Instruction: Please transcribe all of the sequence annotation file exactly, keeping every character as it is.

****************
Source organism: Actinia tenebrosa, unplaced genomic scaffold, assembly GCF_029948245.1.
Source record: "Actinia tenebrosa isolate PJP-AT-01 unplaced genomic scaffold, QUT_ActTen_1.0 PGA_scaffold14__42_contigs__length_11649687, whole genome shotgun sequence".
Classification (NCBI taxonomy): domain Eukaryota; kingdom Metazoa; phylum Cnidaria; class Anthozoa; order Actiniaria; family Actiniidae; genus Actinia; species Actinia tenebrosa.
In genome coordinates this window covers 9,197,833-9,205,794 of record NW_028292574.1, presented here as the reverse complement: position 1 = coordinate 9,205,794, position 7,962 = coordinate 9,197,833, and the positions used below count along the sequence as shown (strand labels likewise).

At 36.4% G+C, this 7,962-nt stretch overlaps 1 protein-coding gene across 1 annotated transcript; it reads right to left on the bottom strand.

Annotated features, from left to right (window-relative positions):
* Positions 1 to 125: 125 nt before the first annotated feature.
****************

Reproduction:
Source organism: Actinia tenebrosa, unplaced genomic scaffold, assembly GCF_029948245.1.
Source record: "Actinia tenebrosa isolate PJP-AT-01 unplaced genomic scaffold, QUT_ActTen_1.0 PGA_scaffold14__42_contigs__length_11649687, whole genome shotgun sequence".
Classification (NCBI taxonomy): domain Eukaryota; kingdom Metazoa; phylum Cnidaria; class Anthozoa; order Actiniaria; family Actiniidae; genus Actinia; species Actinia tenebrosa.
In genome coordinates this window covers 9,197,833-9,205,794 of record NW_028292574.1, presented here as the reverse complement: position 1 = coordinate 9,205,794, position 7,962 = coordinate 9,197,833, and the positions used below count along the sequence as shown (strand labels likewise).

At 36.4% G+C, this 7,962-nt stretch overlaps 1 protein-coding gene across 1 annotated transcript; it reads right to left on the bottom strand.

Annotated features, from left to right (window-relative positions):
* Positions 1 to 125: 125 nt before the first annotated feature.